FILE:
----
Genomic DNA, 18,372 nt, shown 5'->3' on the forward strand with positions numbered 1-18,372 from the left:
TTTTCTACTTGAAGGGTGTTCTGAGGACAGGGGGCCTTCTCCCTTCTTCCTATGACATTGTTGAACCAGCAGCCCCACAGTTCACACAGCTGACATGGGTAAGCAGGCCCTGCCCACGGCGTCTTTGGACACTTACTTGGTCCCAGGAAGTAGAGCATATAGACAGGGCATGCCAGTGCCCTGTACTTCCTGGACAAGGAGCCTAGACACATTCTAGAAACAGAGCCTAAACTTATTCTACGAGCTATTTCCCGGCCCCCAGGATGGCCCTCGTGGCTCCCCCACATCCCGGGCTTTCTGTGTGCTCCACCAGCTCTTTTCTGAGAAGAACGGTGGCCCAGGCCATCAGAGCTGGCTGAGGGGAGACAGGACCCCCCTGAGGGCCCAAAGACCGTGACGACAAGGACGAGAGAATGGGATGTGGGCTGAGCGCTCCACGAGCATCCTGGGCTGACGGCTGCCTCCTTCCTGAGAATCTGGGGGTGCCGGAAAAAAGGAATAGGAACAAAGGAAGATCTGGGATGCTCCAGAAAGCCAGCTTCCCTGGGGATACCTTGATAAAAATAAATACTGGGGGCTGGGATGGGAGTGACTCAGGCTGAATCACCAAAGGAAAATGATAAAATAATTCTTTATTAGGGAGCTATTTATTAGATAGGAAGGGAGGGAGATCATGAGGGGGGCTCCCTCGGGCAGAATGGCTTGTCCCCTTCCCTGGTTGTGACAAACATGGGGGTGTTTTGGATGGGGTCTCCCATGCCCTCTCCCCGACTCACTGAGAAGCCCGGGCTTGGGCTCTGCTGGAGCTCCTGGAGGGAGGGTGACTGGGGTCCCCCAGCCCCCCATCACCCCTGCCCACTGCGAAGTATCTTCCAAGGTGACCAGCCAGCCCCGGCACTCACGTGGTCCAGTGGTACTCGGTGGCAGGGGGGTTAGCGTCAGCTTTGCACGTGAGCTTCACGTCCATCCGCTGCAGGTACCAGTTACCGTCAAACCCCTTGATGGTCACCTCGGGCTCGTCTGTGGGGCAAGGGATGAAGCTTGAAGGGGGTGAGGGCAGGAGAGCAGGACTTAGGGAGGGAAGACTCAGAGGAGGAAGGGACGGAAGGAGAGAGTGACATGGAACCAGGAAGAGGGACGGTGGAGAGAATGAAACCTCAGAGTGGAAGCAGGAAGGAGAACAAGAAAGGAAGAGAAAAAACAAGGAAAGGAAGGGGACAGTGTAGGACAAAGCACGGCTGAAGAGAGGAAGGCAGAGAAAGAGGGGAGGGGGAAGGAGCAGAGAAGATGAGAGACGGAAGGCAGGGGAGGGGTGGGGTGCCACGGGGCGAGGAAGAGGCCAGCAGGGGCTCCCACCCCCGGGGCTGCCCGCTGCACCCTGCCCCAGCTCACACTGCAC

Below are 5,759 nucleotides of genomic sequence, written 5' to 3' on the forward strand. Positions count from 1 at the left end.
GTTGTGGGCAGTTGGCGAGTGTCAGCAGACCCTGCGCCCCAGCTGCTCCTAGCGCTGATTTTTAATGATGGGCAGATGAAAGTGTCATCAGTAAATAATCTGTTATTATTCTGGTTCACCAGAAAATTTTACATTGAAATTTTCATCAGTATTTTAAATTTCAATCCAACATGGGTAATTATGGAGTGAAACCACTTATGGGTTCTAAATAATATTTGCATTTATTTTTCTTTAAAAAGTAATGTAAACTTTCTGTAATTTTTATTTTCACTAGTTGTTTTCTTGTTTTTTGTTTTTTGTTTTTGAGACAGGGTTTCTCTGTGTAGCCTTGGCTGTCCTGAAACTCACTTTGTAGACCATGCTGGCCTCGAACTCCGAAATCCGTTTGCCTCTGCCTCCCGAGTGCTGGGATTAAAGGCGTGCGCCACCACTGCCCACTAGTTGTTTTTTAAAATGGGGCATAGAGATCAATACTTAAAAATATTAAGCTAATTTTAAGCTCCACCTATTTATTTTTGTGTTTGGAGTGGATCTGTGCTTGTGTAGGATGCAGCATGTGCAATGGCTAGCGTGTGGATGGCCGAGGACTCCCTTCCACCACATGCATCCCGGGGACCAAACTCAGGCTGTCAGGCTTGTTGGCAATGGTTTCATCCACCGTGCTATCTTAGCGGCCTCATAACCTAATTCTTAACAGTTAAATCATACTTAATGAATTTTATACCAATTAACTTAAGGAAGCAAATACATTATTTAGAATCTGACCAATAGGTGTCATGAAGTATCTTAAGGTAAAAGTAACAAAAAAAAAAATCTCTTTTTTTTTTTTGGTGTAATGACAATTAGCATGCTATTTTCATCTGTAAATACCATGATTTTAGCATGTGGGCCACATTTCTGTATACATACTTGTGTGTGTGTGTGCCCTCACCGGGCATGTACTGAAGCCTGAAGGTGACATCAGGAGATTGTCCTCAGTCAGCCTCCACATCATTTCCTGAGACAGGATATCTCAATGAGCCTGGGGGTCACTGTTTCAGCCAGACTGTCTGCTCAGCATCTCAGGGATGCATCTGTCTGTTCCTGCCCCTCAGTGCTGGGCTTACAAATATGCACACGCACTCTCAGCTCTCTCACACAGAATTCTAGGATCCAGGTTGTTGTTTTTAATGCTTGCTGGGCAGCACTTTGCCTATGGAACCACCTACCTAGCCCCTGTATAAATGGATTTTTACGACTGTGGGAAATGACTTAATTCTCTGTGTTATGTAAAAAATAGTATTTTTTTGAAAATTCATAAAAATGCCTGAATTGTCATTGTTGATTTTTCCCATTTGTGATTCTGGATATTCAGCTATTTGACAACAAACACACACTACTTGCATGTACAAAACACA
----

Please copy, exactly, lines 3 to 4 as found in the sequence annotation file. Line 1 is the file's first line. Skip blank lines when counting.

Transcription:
Below are 5,759 nucleotides of genomic sequence, written 5' to 3' on the forward strand. Positions count from 1 at the left end.
GTTGTGGGCAGTTGGCGAGTGTCAGCAGACCCTGCGCCCCAGCTGCTCCTAGCGCTGATTTTTAATGATGGGCAGATGAAAGTGTCATCAGTAAATAATCTGTTATTATTCTGGTTCACCAGAAAATTTTACATTGAAATTTTCATCAGTATTTTAAATTTCAATCCAACATGGGTAATTATGGAGTGAAACCACTTATGGGTTCTAAATAATATTTGCATTTATTTTTCTTTAAAAAGTAATGTAAACTTTCTGTAATTTTTATTTTCACTAGTTGTTTTCTTGTTTTTTGTTTTTTGTTTTTGAGACAGGGTTTCTCTGTGTAGCCTTGGCTGTCCTGAAACTCACTTTGTAGACCATGCTGGCCTCGAACTCCGAAATCCGTTTGCCTCTGCCTCCCGAGTGCTGGGATTAAAGGCGTGCGCCACCACTGCCCACTAGTTGTTTTTTAAAATGGGGCATAGAGATCAATACTTAAAAATATTAAGCTAATTTTAAGCTCCACCTATTTATTTTTGTGTTTGGAGTGGATCTGTGCTTGTGTAGGATGCAGCATGTGCAATGGCTAGCGTGTGGATGGCCGAGGACTCCCTTCCACCACATGCATCCCGGGGACCAAACTCAGGCTGTCAGGCTTGTTGGCAATGGTTTCATCCACCGTGCTATCTTAGCGGCCTCATAACCTAATTCTTAACAGTTAAATCATACTTAATGAATTTTATACCAATTAACTTAAGGAAGCAAATACATTATTTAGAATCTGACCAATAGGTGTCATGAAGTATCTTAAGGTAAAAGTAACAAAAAAAAAAATCTCTTTTTTTTTTTTGGTGTAATGACAATTAGCATGCTATTTTCATCTGTAAATACCATGATTTTAGCATGTGGGCCACATTTCTGTATACATACTTGTGTGTGTGTGTGCCCTCACCGGGCATGTACTGAAGCCTGAAGGTGACATCAGGAGATTGTCCTCAGTCAGCCTCCACATCATTTCCTGAGACAGGATATCTCAATGAGCCTGGGGGTCACTGTTTCAGCCAGACTGTCTGCTCAGCATCTCAGGGATGCATCTGTCTGTTCCTGCCCCTCAGTGCTGGGCTTACAAATATGCACACGCACTCTCAGCTCTCTCACACAGAATTCTAGGATCCAGGTTGTTGTTTTTAATGCTTGCTGGGCAGCACTTTGCCTATGGAACCACCTACCTAGCCCCTGTATAAATGGATTTTTACGACTGTGGGAAATGACTTAATTCTCTGTGTTATGTAAAAAATAGTATTTTTTTGAAAATTCATAAAAATGCCTGAATTGTCATTGTTGATTTTTCCCATTTGTGATTCTGGATATTCAGCTATTTGACAACAAACACACACTACTTGCATGTACAAAACACA